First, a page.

• Every message must have a timestamp, if one isn’t provided via code. Kafka will provide one automatically.
  • Data stored in the log is retained for 7 days.
  • The log is immutable, i.e can’t be changed/deleted. It can only append data. To reiterate logs store data, each event record is written at a particular offset in the log. See diagram (fig 1) for a visual representation after reading about producers and consumers.


  • One or many producers can append entries and as noted earlier logs are immutable. Therefore entries can never change or delete existing data.
  • Multiple producers can write to logs.


  • One or many consumers can read the data “at their own pace” by keeping track of the offset in the logs. This allows consumers to know where they last read data and where to proceed.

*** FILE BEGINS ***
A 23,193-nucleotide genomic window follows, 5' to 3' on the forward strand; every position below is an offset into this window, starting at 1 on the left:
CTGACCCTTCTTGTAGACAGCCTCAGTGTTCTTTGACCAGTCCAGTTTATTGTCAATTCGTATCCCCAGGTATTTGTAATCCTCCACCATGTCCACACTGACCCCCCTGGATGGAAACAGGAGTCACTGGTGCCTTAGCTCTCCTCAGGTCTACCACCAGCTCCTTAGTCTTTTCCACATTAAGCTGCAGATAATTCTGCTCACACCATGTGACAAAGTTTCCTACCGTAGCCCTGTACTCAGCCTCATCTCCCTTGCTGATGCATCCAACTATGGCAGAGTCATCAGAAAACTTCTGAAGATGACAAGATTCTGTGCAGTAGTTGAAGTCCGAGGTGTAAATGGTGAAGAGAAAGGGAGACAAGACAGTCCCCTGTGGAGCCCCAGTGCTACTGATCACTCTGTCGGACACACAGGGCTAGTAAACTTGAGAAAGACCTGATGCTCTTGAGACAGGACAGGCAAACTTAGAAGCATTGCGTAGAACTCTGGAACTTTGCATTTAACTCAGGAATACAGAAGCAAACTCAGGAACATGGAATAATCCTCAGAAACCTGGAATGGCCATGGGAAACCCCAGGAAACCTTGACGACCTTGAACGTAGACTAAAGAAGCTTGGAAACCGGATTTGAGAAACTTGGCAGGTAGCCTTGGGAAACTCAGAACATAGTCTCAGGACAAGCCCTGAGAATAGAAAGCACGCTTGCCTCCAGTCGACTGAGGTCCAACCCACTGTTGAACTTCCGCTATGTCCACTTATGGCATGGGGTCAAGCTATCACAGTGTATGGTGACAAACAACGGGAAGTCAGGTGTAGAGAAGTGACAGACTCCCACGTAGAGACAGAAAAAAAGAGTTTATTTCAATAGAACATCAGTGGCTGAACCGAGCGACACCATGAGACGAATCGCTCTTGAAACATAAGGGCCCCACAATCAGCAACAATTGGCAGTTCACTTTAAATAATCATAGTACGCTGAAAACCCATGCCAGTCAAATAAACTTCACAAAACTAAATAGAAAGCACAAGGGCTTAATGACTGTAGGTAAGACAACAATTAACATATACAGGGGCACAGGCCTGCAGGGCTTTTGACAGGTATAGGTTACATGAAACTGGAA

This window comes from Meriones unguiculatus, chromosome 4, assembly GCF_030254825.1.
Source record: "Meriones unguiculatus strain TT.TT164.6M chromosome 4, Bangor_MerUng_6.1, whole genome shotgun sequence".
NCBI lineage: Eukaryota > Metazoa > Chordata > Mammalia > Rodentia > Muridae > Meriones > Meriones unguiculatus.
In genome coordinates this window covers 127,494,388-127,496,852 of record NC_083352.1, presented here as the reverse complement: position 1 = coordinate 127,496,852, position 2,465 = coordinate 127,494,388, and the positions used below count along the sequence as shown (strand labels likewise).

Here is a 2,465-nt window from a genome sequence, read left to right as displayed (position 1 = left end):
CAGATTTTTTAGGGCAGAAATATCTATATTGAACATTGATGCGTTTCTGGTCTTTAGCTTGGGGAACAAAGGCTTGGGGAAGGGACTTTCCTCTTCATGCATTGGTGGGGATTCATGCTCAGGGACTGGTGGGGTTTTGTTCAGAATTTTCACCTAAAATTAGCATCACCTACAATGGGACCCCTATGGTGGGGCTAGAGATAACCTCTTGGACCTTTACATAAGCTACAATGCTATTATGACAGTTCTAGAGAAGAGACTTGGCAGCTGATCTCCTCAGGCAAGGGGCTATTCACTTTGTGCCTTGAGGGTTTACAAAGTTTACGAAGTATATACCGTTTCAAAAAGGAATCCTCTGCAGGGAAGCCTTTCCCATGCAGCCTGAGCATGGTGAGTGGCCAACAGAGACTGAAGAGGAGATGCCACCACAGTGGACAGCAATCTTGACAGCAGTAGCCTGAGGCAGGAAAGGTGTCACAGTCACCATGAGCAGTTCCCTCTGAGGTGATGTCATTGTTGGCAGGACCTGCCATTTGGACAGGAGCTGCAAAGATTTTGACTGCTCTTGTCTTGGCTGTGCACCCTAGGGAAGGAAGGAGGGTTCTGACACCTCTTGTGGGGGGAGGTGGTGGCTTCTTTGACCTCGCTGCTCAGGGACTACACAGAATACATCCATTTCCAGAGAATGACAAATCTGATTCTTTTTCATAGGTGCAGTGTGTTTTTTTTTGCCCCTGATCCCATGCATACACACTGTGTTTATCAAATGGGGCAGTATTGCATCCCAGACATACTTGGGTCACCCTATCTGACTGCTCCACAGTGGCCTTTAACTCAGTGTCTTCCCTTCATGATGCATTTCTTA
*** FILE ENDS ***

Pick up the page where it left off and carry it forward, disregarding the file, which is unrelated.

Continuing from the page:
• Multiple consumers can read from the log.
  • For example let’s say a consumer read data from the log at point 3 (offset=3), when the consumer next reads from that log, it will know and will move onto an another point say 4 (offset=4).
  • Producers write the data for the consumers to “read”/consume.
Apache Kafka Example of offset with 2 consumers
Fig 1. Example of an offset in a topic


  • Think of a topic as a category such as “/products”, “/transactions” etc
  • The topic is where the producers write to and consumers read from.
  • A topic can have one or more partitions.
  • The offset numbers are always unique within a partition
  • Topics can be split into multiple partitions that can reside on multiple machines. This is part of what makes Kafka so fast! as they can be load balanced.


  • Partitions are added to a topic, so that the producers can write/store the data and the consumers can read that data.
  • Partitions can be on multiple machines to achieve high performance with horizontal scaling. i.e as more resources are needed — more machines can be added to account for the load.